What Is ITB Syndrome and How Can You Prevent It?

Dr. Dan Geller answers the most common questions about ITB Syndrome

One of the most common injuries distance runners face, ITB Syndrome (or Iliotibial Band Syndrome), happens when the Iliotibial Band is tight, strained or aggravated.

“Weak hip abductor muscles play a large role,” said Dr. Dan Geller, a surgically-trained foot and ankle specialist focusing on sports injuries, post-traumatic reconstruction, and chronic conditions of the foot and ankle. “These weak hip abductors are part of a commonly seen pattern of weak core muscles.  It is these weak muscles that lead to muscle imbalance in the athlete.”

As athletes start increasing their mileage or intensity, hip abductors are at risk of becoming fatigued and it’s then that the extra stress falls to other muscles.

“Strengthening of hip abductors, as well as core and gluteus muscles and stretching the iliotibial band and structures that attach to it are usually the fundamental key to recovering from the often debilitating injury,” said Geller.

Symptoms and Causes

“Typically an athlete with ITB syndrome will present with a pain or aching on the outside part of the knee,” said Geller. “This pain will usually occur at some point during the middle or end of a run.” Runners aren’t the only ones who experience ITB syndrome.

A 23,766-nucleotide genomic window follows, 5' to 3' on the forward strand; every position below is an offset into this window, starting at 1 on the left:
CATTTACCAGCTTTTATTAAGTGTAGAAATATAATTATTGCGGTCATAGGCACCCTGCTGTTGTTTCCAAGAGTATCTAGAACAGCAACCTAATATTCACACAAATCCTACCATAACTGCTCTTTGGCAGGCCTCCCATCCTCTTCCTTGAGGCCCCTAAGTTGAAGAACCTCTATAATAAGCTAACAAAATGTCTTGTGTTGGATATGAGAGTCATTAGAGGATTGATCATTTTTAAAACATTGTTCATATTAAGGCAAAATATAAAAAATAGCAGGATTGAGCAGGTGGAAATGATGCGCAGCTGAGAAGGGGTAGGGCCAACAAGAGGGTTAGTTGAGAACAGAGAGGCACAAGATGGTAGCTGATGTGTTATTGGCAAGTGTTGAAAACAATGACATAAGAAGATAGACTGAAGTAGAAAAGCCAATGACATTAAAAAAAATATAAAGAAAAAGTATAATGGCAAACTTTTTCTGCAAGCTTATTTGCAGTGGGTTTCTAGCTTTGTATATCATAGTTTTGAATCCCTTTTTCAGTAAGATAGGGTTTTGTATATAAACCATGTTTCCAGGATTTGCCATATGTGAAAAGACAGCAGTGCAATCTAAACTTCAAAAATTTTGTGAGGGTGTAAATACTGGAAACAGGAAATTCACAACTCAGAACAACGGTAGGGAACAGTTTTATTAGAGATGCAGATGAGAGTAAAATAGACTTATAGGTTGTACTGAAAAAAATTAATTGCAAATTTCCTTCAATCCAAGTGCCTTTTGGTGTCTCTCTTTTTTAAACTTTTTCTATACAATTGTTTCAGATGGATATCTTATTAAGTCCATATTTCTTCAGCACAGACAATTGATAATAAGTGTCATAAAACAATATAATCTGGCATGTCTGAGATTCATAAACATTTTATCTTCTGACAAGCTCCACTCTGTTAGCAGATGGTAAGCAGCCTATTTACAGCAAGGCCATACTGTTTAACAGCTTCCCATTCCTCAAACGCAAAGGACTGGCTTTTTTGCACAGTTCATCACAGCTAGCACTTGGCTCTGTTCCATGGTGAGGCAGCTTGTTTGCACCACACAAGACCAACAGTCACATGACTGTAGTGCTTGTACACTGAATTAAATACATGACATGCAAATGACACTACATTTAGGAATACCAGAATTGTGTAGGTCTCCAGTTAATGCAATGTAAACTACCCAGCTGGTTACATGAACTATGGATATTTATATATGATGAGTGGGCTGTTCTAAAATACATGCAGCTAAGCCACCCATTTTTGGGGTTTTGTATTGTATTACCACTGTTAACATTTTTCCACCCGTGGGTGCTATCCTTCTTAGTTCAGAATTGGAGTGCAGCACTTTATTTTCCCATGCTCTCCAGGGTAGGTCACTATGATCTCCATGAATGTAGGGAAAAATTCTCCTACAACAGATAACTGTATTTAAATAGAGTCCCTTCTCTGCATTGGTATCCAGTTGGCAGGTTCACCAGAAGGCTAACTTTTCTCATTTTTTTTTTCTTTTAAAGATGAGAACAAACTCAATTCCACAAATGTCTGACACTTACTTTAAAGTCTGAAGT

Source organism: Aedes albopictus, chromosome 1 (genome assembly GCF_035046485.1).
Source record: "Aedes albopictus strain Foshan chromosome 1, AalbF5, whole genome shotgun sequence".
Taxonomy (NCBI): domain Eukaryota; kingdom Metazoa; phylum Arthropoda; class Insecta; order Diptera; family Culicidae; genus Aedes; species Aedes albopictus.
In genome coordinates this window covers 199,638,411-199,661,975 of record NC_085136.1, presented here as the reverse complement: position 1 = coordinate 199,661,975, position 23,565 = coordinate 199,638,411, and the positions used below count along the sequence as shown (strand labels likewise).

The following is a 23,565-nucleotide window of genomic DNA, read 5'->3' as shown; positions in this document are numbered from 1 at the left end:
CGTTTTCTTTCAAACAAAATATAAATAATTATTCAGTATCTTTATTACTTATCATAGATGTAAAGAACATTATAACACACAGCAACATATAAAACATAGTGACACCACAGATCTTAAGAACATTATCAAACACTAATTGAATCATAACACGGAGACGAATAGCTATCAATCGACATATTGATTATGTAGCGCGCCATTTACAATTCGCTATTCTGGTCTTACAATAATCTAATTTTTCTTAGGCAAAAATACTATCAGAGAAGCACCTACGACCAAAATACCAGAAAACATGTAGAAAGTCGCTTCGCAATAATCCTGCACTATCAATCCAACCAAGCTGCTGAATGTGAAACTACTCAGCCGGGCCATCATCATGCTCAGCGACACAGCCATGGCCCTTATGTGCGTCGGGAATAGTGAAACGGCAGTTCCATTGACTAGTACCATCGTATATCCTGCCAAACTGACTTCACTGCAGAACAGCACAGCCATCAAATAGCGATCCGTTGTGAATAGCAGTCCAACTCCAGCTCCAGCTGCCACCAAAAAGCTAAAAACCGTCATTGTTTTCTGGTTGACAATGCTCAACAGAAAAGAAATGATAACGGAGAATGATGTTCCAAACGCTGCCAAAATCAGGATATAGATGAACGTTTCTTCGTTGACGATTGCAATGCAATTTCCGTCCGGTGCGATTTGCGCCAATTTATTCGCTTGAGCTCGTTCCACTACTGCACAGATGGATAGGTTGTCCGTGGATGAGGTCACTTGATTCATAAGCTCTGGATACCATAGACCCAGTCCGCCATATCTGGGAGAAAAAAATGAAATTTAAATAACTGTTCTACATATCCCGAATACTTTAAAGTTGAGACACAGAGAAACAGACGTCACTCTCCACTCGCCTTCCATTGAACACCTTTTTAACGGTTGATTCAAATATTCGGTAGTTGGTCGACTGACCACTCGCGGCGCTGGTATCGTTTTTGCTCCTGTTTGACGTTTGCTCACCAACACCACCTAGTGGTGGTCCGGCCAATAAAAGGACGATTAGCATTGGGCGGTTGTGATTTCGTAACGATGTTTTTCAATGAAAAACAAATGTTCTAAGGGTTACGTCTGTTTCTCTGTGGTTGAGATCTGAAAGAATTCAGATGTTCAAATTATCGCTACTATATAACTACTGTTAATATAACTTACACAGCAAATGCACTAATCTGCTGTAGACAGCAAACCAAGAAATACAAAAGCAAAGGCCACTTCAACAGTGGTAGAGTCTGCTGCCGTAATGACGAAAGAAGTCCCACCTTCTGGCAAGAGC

“Cyclists may also develop iliotibial band syndrome from overuse and I have often seen relief to this injury by slightly lowering the saddle or even repositioning the foot on the cleat with heel oriented to 3 degrees inward,” said Geller. “The function of the muscles inserting into the iliotibial band is to abduct the leg.  If the hip abductors are weak then the iliotibial band is being overworked.”

Possible Causes:

  • Weakness and imbalance in the hip abductor muscles.
  • Weak core muscles.
  • Sudden increase in mileage.
  • Increase in track or interval running.
  • Tight iliotibial band or a tight capsule and tight thigh muscles.

How to Prevent ITB Syndrome

  • Don’t increase mileage or intensity too quickly and if you feel pain on the outside of your knee, rest for a few days.
  • Warm up and cool down properly from workouts, be sure to stretch.
  • Wear proper sneakers and check that they’re not worn down.
  • Try to run on mostly flat surfaces and change directions when running on a track
  • If pain persists, see a medical professional

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